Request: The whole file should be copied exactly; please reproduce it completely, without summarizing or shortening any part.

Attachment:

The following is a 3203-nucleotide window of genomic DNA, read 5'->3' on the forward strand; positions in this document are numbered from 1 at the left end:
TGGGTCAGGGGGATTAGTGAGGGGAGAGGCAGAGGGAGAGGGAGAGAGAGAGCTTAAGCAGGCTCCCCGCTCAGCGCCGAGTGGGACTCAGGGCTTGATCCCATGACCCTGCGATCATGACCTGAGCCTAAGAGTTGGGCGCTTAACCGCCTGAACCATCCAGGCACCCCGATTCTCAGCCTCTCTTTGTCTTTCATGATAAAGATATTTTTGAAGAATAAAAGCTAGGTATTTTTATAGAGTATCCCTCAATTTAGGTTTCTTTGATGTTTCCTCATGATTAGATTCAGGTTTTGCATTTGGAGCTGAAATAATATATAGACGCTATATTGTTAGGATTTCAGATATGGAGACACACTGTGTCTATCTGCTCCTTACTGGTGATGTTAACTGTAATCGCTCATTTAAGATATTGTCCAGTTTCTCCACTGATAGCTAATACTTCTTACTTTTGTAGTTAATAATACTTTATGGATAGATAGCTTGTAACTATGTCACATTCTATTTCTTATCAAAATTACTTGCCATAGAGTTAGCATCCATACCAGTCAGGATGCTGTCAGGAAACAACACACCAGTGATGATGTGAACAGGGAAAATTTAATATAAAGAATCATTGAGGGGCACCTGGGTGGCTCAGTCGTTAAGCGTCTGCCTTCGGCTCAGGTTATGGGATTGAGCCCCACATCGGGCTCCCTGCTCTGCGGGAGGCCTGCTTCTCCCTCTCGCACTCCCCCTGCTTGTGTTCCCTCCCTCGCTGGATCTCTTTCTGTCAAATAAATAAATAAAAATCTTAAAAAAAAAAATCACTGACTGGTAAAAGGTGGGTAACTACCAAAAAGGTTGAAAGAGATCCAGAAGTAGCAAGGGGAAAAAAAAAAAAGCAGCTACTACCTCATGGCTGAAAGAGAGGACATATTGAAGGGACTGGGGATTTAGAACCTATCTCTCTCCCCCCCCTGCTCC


The following is a 3203-nucleotide window of genomic DNA, read 5'->3' on the forward strand; positions in this document are numbered from 1 at the left end:
TGGGTCAGGGGGATTAGTGAGGGGAGAGGCAGAGGGAGAGGGAGAGAGAGAGCTTAAGCAGGCTCCCCGCTCAGCGCCGAGTGGGACTCAGGGCTTGATCCCATGACCCTGCGATCATGACCTGAGCCTAAGAGTTGGGCGCTTAACCGCCTGAACCATCCAGGCACCCCGATTCTCAGCCTCTCTTTGTCTTTCATGATAAAGATATTTTTGAAGAATAAAAGCTAGGTATTTTTATAGAGTATCCCTCAATTTAGGTTTCTTTGATGTTTCCTCATGATTAGATTCAGGTTTTGCATTTGGAGCTGAAATAATATATAGACGCTATATTGTTAGGATTTCAGATATGGAGACACACTGTGTCTATCTGCTCCTTACTGGTGATGTTAACTGTAATCGCTCATTTAAGATATTGTCCAGTTTCTCCACTGATAGCTAATACTTCTTACTTTTGTAGTTAATAATACTTTATGGATAGATAGCTTGTAACTATGTCACATTCTATTTCTTATCAAAATTACTTGCCATAGAGTTAGCATCCATACCAGTCAGGATGCTGTCAGGAAACAACACACCAGTGATGATGTGAACAGGGAAAATTTAATATAAAGAATCATTGAGGGGCACCTGGGTGGCTCAGTCGTTAAGCGTCTGCCTTCGGCTCAGGTTATGGGATTGAGCCCCACATCGGGCTCCCTGCTCTGCGGGAGGCCTGCTTCTCCCTCTCGCACTCCCCCTGCTTGTGTTCCCTCCCTCGCTGGATCTCTTTCTGTCAAATAAATAAATAAAAATCTTAAAAAAAAAAATCACTGACTGGTAAAAGGTGGGTAACTACCAAAAAGGTTGAAAGAGATCCAGAAGTAGCAAGGGGAAAAAAAAAAAAGCAGCTACTACCTCATGGCTGAAAGAGAGGACATATTGAAGGGACTGGGGATTTAGAACCTATCTCTCTCCCCCCCCTGCTCC